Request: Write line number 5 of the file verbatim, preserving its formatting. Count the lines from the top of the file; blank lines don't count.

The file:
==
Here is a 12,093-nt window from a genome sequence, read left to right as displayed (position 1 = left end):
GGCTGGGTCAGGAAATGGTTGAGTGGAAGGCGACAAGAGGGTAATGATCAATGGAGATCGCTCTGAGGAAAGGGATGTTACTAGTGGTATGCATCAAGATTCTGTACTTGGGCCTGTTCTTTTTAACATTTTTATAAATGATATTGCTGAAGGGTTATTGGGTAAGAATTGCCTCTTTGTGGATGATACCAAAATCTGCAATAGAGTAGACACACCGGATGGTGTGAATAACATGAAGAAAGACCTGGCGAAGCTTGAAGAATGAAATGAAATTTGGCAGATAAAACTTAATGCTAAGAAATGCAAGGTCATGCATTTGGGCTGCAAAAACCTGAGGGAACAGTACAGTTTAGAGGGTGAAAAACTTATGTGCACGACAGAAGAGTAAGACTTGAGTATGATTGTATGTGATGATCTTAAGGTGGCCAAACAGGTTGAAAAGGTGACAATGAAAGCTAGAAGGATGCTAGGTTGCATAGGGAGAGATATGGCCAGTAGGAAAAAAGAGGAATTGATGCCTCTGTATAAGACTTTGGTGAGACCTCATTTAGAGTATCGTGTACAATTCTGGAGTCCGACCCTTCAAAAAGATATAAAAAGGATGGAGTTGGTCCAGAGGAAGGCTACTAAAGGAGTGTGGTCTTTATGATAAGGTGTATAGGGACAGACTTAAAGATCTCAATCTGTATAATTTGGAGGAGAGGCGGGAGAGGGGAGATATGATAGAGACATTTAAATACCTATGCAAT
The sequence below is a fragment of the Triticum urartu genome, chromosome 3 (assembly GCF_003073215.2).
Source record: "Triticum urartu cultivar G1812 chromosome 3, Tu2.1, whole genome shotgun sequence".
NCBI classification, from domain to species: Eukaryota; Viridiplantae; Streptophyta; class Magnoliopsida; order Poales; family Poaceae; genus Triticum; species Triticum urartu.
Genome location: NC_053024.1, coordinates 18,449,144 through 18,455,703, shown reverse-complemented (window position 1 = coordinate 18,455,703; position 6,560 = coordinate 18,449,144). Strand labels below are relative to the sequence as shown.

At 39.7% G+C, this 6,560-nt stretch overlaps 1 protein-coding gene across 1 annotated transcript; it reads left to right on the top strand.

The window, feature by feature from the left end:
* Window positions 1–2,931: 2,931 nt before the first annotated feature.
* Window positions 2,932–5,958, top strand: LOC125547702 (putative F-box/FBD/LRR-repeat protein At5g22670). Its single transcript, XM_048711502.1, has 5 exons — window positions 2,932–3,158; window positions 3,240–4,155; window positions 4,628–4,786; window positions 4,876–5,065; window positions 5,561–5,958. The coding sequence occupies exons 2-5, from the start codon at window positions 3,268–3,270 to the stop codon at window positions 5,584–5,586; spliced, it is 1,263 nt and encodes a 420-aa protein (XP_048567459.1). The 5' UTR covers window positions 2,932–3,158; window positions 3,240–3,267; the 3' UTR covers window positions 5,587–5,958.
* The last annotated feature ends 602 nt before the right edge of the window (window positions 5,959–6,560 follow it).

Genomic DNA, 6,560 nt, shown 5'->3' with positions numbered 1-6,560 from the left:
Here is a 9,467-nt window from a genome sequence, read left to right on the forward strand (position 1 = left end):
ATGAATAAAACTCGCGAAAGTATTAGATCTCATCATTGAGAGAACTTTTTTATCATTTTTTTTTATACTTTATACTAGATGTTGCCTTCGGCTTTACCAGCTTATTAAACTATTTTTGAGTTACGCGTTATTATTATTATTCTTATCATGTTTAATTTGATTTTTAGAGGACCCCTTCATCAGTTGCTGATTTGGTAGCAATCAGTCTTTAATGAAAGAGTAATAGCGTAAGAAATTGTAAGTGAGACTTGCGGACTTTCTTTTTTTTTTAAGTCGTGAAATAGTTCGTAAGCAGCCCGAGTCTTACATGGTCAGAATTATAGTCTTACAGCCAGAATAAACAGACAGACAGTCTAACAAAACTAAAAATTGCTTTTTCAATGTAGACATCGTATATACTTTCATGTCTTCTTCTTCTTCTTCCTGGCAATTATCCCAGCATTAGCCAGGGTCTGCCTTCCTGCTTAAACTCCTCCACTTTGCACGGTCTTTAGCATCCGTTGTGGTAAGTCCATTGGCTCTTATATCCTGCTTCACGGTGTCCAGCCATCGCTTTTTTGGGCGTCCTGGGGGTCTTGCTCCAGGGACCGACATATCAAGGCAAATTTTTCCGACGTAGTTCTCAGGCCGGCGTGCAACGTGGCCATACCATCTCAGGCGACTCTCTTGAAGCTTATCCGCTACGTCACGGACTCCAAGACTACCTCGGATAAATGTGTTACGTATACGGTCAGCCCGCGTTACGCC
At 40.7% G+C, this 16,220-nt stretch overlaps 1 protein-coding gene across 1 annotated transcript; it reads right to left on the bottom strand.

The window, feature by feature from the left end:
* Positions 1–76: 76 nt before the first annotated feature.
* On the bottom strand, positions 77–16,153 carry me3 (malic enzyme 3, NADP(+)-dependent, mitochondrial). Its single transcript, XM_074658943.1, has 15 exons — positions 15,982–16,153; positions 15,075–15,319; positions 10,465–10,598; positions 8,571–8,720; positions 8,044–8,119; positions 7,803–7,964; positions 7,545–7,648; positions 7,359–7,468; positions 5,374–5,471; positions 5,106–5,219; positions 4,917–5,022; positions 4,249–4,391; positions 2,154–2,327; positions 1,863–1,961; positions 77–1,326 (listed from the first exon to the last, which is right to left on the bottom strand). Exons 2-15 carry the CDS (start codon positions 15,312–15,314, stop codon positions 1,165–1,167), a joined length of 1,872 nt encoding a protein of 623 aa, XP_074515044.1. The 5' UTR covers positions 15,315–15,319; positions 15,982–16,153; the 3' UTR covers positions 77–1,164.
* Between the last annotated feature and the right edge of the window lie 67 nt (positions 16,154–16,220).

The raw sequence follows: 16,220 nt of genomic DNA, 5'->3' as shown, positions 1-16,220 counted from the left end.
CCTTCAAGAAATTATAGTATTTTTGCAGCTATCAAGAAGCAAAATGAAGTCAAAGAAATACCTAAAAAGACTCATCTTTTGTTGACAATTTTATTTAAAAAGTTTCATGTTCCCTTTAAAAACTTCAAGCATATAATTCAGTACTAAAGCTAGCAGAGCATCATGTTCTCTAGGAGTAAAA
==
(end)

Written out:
NCBI classification, from domain to species: Eukaryota; Viridiplantae; Streptophyta; class Magnoliopsida; order Poales; family Poaceae; genus Triticum; species Triticum urartu.